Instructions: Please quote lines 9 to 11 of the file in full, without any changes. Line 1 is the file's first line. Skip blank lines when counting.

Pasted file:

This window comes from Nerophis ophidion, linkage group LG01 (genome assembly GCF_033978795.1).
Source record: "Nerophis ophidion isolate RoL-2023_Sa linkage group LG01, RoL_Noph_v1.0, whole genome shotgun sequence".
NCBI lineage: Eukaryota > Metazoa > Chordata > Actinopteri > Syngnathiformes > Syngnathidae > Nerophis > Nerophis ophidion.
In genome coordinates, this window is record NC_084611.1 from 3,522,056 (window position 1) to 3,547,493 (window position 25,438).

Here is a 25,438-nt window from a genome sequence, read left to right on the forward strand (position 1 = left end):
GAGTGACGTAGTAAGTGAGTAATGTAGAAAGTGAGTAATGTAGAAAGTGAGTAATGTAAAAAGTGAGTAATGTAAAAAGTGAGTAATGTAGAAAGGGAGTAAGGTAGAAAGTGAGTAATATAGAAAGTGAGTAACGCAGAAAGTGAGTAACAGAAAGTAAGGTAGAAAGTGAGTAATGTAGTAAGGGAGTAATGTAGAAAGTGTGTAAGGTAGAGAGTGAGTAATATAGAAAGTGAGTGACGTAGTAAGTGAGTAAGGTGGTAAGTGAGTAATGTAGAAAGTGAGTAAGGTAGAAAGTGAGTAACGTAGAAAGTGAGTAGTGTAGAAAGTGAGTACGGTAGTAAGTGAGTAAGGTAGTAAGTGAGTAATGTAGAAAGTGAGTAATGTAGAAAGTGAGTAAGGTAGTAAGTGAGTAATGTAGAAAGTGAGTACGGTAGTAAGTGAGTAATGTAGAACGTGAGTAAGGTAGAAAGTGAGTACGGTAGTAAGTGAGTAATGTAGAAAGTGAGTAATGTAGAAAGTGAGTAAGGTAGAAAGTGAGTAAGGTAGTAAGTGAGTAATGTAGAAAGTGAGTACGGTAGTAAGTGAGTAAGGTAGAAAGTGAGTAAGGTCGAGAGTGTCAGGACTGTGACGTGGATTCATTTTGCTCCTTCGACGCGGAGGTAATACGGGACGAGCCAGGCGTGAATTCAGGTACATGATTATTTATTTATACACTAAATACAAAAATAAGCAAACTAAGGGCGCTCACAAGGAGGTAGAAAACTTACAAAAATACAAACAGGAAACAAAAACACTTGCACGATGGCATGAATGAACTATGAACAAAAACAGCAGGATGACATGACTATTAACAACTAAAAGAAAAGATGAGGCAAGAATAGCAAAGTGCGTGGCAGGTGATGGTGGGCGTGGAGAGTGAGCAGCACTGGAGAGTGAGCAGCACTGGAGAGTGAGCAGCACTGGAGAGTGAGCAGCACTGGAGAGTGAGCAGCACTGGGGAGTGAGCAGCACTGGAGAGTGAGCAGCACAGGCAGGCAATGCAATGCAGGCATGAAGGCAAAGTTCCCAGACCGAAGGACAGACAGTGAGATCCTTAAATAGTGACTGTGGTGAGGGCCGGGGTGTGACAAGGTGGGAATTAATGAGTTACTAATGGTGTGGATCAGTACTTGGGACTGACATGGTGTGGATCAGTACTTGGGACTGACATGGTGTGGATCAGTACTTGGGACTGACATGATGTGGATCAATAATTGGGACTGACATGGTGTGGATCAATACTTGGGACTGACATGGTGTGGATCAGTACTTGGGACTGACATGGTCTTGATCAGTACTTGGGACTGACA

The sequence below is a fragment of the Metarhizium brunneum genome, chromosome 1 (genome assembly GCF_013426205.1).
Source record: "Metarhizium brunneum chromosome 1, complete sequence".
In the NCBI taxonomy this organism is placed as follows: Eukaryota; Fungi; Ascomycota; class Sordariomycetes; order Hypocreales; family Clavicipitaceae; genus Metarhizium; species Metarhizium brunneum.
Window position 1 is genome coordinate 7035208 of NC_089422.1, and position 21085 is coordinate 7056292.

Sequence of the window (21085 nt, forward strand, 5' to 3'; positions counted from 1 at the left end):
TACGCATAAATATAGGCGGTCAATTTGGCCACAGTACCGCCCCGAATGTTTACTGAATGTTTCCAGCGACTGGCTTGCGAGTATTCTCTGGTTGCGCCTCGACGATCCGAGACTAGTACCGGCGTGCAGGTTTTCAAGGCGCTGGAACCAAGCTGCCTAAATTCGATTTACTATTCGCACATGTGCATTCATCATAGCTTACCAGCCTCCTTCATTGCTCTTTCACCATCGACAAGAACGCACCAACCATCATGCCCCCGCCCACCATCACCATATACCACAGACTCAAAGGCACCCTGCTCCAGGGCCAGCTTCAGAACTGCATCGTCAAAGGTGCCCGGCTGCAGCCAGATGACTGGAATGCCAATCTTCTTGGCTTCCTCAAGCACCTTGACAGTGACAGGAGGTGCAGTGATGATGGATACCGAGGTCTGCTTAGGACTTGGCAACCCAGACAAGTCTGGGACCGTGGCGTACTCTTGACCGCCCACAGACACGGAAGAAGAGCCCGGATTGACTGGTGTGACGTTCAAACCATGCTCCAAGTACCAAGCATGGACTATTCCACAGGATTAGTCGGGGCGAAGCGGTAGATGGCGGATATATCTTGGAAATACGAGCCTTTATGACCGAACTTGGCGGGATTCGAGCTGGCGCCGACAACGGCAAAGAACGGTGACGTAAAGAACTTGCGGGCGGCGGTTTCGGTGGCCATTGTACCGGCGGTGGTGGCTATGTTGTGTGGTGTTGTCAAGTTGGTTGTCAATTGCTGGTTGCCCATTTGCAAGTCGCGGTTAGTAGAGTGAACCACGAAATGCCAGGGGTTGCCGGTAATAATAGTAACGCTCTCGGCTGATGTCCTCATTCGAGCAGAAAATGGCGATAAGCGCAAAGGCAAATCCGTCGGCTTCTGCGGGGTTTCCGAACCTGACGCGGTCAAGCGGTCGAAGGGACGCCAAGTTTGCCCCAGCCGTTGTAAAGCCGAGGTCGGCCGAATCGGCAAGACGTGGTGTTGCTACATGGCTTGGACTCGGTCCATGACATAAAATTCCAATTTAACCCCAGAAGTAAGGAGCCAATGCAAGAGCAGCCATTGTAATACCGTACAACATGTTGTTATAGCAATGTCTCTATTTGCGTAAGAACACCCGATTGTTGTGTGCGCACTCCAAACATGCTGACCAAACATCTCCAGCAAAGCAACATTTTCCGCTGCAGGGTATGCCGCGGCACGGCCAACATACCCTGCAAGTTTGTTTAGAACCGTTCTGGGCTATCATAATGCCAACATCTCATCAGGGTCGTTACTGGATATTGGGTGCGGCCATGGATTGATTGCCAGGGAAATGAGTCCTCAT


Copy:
In the NCBI taxonomy this organism is placed as follows: Eukaryota; Fungi; Ascomycota; class Sordariomycetes; order Hypocreales; family Clavicipitaceae; genus Metarhizium; species Metarhizium brunneum.
Window position 1 is genome coordinate 7035208 of NC_089422.1, and position 21085 is coordinate 7056292.

Sequence of the window (21085 nt, forward strand, 5' to 3'; positions counted from 1 at the left end):